To Boldly Go: Remember 9/11

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America vowed to remember. 

We were bold in our grief, unapologetic in the love of our country and we swore we would never forget.

It was evident how thoroughly we’ve forgotten on Tuesday, Sept. 11, 2012.

At the flag retirement ceremony, held by the ROTC and the Vietnam Veterans, it was clear who had forgotten. It was not the veterans who had forgotten, not the greying heads and worn hands that had fought and killed in defense of our nation, nor the young cadets who someday would.

All of them have seen friends and leaders leave their native shores and fight for the rights that the sheltered, indebted masses at home take for granted. Many have boldly gone themselves to fight in the sand and in the jungle.

While the Vietnam War is over and veterans will never see combat again, the cadets who retired the flags Tuesday are the soldiers who will be going overseas to fight, kill and die. They go because 11 years ago, a radical organization sought to wreak terror and havoc on the Western civilization they so despised. They go because 11 years ago, almost three thousand Americans were killed on U.S. soil. Since the wars in the Middle East began more than twice that amount, nearly three times as many Americans have died in our defense.

No, it is not the bold soldiers of yesterday and tomorrow who have forgotten. 

It is everyone else.

The people of Dixie State College forgot.

No administrators showed up.

No faculty members were present.

No student body leaders were there and I could count the students who showed up on one hand.

Where is the boldness of 9/12, when the grief made us strong and we honored the fallen? Where is the patriotism and appreciation for those who defend us?

It seemed that those who cared most about the losses America sustained on 9/11 were those who had fought and will continue to fight to protect Americans, and that’s not good enough.

For those of you who didn’t have the time or the inclination to remember 9/11 and mourn for the American losses, shame. For those of you who didn’t care to thank those who defend our country from future wrongs, shame. For those of you who would reap the rights of our country while doing nothing to defend those rights, shame. When you live on the backs of the working soldiers, free because of their sacrifice and refuse to acknowledge your debt, shame. Shame on you for your ingratitude, foolishness and callousness.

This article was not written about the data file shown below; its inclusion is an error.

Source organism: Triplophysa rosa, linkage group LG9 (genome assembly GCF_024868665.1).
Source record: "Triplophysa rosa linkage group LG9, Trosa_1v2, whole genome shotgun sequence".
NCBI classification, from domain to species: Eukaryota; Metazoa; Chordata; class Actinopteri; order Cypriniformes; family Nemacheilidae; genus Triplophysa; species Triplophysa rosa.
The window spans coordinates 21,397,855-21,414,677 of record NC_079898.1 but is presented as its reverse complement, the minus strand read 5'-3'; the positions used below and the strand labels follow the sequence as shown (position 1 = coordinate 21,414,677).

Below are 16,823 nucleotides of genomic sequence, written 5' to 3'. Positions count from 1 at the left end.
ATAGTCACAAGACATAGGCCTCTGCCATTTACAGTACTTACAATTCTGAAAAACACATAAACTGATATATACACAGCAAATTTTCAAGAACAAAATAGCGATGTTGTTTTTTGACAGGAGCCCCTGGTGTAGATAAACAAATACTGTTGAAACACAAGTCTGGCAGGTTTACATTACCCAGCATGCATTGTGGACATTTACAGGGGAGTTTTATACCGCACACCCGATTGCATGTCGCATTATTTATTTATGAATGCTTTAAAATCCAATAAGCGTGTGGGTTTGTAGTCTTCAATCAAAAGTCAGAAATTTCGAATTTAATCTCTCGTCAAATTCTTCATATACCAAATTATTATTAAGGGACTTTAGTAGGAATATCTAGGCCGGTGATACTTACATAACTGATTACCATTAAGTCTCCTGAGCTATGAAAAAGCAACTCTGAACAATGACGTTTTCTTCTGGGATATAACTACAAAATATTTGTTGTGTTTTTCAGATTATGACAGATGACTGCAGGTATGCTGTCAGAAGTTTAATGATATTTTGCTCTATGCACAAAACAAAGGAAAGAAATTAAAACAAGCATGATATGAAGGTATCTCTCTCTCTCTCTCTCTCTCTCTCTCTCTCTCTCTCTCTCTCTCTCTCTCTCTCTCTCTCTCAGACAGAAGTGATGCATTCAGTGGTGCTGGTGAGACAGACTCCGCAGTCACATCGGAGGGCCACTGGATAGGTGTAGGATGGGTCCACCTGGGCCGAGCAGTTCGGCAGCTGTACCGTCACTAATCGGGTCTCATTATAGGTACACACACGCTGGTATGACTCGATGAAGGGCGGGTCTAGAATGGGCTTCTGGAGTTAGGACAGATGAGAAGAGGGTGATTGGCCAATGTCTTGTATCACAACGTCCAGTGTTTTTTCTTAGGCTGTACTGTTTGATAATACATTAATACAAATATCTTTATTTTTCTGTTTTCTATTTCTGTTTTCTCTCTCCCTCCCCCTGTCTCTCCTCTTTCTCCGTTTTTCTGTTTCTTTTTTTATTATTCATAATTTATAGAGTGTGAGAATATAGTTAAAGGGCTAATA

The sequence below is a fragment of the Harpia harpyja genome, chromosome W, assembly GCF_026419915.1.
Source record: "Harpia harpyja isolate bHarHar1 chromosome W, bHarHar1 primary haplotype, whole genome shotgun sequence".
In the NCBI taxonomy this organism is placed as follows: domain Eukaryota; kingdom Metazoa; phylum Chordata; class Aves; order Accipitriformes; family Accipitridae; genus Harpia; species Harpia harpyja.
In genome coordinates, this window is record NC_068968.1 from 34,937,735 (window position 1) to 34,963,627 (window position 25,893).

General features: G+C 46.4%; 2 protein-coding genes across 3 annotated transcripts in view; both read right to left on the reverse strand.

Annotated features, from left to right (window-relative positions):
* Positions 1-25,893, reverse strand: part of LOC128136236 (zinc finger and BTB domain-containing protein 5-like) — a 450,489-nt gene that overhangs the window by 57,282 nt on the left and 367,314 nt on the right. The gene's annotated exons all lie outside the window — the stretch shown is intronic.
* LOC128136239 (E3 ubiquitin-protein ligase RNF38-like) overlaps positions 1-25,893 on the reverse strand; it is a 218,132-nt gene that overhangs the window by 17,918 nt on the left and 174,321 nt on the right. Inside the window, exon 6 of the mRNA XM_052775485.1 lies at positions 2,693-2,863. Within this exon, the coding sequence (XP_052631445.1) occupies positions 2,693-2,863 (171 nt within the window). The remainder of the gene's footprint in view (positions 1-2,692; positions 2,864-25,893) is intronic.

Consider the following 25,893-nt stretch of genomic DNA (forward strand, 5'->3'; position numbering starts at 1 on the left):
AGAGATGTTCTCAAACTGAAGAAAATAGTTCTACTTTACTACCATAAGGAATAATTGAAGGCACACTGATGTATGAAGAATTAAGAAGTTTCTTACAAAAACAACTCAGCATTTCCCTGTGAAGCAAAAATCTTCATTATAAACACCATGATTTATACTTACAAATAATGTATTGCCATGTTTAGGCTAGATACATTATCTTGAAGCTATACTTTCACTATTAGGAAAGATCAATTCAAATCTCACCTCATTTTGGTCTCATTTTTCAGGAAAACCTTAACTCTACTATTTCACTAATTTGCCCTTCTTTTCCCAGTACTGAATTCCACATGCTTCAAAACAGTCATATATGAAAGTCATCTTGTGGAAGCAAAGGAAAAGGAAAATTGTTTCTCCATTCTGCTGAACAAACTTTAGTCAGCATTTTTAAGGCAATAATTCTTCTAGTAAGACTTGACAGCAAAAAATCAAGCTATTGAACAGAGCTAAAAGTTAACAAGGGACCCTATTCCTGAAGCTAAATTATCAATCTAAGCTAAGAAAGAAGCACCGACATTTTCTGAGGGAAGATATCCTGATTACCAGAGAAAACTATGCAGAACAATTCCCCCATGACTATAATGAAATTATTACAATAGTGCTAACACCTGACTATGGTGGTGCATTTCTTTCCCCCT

11 years ago, in the smoke of the burning buildings, in the ruin of the Twin Towers and the ashes of other Americans, we vowed to remember. We swore we would never forget, we swore to defend and honor our country,to do anything and everything necessary to keep America free.

Don’t forget. Don’t forget those who protect you. Don’t forget those who defend you. Don’t let your apparent safety stupefy you into a complacent blindness. Be bold enough to remember, and show your respect.

Show your respect and your remembrance by shaking the hands of the soldiers, new and old who fight for you. Stand when the national anthem is played with your hand over your heart and stay standing until the last note has been played. Stand when the flag approaches, hand proudly on your heart, until the colors are out of sight.

I want you to remember every detail of where you were, who you were with, and what you were doing the day the towers fell. Zero in on the feelings of shock, devastation and even hatred. Let the grief fill you until, like the clouds on nearly every anniversary of the attack, you overflow with tears.

We paid too dearly in American blood to forget now. If we’ve all forgotten, then what did our soldiers die for? What did we begin a war for? What did we send men and women to get shot at for? If we don’t remember, then all the suffering means nothing. If we don’t remember, then they died for nothing.

This year, we forgot 9/11. After 11 years of war, we’re in too deep to forget.  We owe too much.

Be bold enough to remember.